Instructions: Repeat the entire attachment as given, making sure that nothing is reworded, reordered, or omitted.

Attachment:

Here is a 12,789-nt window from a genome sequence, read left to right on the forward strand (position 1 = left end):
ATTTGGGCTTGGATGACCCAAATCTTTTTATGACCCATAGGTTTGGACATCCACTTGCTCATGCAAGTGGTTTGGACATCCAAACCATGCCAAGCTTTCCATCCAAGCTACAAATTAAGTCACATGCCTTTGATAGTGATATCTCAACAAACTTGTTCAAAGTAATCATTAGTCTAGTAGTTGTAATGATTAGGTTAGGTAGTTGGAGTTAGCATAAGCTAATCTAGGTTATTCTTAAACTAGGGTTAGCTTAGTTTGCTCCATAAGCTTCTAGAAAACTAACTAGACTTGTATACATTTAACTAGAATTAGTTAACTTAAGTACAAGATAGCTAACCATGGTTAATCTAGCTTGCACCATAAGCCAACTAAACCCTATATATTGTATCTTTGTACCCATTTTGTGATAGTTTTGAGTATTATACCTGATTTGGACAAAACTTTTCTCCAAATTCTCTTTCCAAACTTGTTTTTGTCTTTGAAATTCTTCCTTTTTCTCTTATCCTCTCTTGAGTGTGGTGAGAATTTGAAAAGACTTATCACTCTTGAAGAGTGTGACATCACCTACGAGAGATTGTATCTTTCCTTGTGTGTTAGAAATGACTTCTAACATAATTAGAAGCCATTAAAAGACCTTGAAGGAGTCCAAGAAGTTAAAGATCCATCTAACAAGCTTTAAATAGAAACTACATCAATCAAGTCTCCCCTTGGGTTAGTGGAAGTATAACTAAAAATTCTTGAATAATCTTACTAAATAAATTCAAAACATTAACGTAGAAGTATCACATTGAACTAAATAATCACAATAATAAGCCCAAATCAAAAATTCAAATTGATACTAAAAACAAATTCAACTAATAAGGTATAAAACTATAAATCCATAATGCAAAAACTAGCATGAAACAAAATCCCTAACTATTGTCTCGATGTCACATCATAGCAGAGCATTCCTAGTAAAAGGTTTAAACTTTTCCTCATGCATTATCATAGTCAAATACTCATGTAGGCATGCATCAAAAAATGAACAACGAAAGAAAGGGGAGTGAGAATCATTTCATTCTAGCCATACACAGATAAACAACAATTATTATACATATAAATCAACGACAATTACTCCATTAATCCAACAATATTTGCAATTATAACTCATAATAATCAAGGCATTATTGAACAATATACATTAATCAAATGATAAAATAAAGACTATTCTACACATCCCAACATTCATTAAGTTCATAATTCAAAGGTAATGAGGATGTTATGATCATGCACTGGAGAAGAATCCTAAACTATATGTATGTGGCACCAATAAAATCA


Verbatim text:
Here is a 12,789-nt window from a genome sequence, read left to right on the forward strand (position 1 = left end):
ATTTGGGCTTGGATGACCCAAATCTTTTTATGACCCATAGGTTTGGACATCCACTTGCTCATGCAAGTGGTTTGGACATCCAAACCATGCCAAGCTTTCCATCCAAGCTACAAATTAAGTCACATGCCTTTGATAGTGATATCTCAACAAACTTGTTCAAAGTAATCATTAGTCTAGTAGTTGTAATGATTAGGTTAGGTAGTTGGAGTTAGCATAAGCTAATCTAGGTTATTCTTAAACTAGGGTTAGCTTAGTTTGCTCCATAAGCTTCTAGAAAACTAACTAGACTTGTATACATTTAACTAGAATTAGTTAACTTAAGTACAAGATAGCTAACCATGGTTAATCTAGCTTGCACCATAAGCCAACTAAACCCTATATATTGTATCTTTGTACCCATTTTGTGATAGTTTTGAGTATTATACCTGATTTGGACAAAACTTTTCTCCAAATTCTCTTTCCAAACTTGTTTTTGTCTTTGAAATTCTTCCTTTTTCTCTTATCCTCTCTTGAGTGTGGTGAGAATTTGAAAAGACTTATCACTCTTGAAGAGTGTGACATCACCTACGAGAGATTGTATCTTTCCTTGTGTGTTAGAAATGACTTCTAACATAATTAGAAGCCATTAAAAGACCTTGAAGGAGTCCAAGAAGTTAAAGATCCATCTAACAAGCTTTAAATAGAAACTACATCAATCAAGTCTCCCCTTGGGTTAGTGGAAGTATAACTAAAAATTCTTGAATAATCTTACTAAATAAATTCAAAACATTAACGTAGAAGTATCACATTGAACTAAATAATCACAATAATAAGCCCAAATCAAAAATTCAAATTGATACTAAAAACAAATTCAACTAATAAGGTATAAAACTATAAATCCATAATGCAAAAACTAGCATGAAACAAAATCCCTAACTATTGTCTCGATGTCACATCATAGCAGAGCATTCCTAGTAAAAGGTTTAAACTTTTCCTCATGCATTATCATAGTCAAATACTCATGTAGGCATGCATCAAAAAATGAACAACGAAAGAAAGGGGAGTGAGAATCATTTCATTCTAGCCATACACAGATAAACAACAATTATTATACATATAAATCAACGACAATTACTCCATTAATCCAACAATATTTGCAATTATAACTCATAATAATCAAGGCATTATTGAACAATATACATTAATCAAATGATAAAATAAAGACTATTCTACACATCCCAACATTCATTAAGTTCATAATTCAAAGGTAATGAGGATGTTATGATCATGCACTGGAGAAGAATCCTAAACTATATGTATGTGGCACCAATAAAATCA